a closer relationship to my family I am unsure how successful this one has been, but I ticked things off the list nonetheless. I did develop a habit of celebrating even the little victories of my children (#41), thus becoming a more positive, less critical parent. More could be done, though. And some of the items intended to build memories to savor in the future were done with family members, so also serving this goal. I attended my first opera (#24) with my older daughter, which became one of several we enjoyed our experience together so much. I made tiramasu (#8) with my husband, and it was fun together. But Stoney and I never did succeed in making time together for another dance class (#13), I never made time to take the girls to the Hill Country to stay in the Barn(#12), and Theo and I never made it to Mount Rushmore (#40) even after we moved to Kansas, when it would have been much closer to do so. I doubt I’ll squeeze that one in now.

improvements in my own character I’ve thrown out a lot of things I’m not using, and even simplified enough to trim things I was, but didn’t need to (#5). I got up enough courage to donate platelets (#35) and repeated several times more. I maintained a strength and weights program until my injury late this spring (#39), and I ran a 5K (#10), but I had lots of improvement goals that haven’t been met.

goals I need to help my kids achieve Well, I graduated the first three kids from high school, so that’s something (#s16, 36 &37). You might say it should have been on their goal lists, but getting kids through school requires a lot of coaching from parents! And I’m still on track to graduate a child from college (#17), this coming August in fact.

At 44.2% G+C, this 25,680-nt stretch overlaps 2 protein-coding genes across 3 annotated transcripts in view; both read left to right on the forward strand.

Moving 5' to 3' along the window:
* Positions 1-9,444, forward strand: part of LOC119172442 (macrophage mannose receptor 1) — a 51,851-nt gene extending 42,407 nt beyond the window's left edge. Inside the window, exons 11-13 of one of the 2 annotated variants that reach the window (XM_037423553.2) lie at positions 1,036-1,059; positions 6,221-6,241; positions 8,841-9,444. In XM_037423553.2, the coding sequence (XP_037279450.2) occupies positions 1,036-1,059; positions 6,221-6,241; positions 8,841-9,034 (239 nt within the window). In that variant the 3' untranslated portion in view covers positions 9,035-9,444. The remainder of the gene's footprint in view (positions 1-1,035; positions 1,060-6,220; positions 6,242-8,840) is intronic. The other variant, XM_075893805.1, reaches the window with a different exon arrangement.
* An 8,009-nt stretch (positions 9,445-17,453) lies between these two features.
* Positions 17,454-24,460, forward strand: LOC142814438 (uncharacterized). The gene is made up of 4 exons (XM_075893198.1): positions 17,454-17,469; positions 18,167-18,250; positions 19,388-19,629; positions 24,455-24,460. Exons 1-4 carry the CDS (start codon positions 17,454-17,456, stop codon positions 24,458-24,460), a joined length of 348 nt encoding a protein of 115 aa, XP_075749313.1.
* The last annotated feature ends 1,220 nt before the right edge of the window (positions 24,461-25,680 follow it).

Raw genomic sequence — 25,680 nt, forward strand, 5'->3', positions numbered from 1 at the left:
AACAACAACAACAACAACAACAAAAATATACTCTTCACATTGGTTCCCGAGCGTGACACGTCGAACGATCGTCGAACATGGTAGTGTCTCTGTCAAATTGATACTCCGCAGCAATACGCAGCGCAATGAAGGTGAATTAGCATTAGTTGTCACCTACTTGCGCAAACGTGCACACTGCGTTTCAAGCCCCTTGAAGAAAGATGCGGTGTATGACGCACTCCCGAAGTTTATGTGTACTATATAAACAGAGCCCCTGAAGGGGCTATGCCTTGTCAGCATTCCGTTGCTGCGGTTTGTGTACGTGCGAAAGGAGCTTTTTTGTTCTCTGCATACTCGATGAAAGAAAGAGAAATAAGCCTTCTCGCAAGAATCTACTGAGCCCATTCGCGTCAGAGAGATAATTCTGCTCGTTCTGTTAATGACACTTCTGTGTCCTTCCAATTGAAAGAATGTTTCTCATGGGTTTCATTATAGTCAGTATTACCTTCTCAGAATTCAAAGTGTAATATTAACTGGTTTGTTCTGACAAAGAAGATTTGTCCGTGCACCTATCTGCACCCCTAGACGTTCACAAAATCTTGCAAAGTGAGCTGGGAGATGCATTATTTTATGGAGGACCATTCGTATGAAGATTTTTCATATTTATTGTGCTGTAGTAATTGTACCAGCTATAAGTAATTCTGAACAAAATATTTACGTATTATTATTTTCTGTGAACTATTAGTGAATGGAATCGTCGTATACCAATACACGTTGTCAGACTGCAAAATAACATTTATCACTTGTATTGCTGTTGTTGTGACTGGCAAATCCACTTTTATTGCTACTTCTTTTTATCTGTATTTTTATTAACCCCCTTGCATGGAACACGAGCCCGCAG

have fun and make memories That’s what most of the rest of the list was for. Some I achieved; many I didn’t. I think the most important ones have been checked off, though.

I just recently turned 47. Now, with time running out, I look over my list and wonder not only if these things are achievable now (any whales in this part of the Atlantic?), but are they even desirable now? My list doesn’t really show it, but these last seven years have been transforming; I am not the woman I was that short time ago. I thought God had already brought me through so much, changed me so much, but I could not have guessed how much more he had in store. My priorities haven’t changed, but are these remaining goals how I still want to achieve them? I’m definitely getting older, and my perspective of what is important is changing. Probably my physical abilities, too!  Do these goals still make sense?

In France at 47.

I’m thinking…no. Especially not in the light of my current circumstances! Most years of my remaining fourth decade are going to be spent right here in Europe. I need an addendum to my list! I’ll be prayerfully considering what I don’t want to leave France without doing, keeping in mind my priorities, and adding a priority: serve others more than myself. And I am willing to hear suggestions as well. When I get my addendum, I’ll add it to the 50 page and link it.


Filed under personal

The Genesis of a Craving Satisfied

Lately I’ve been craving…scones. Not biscuits, mind you, which are certainly wonderful in their flakey, fluffy soda-y-ness. Scones. I think it may be the result of the infusion of British accents several times a week: English, Irish, and New Zealanders.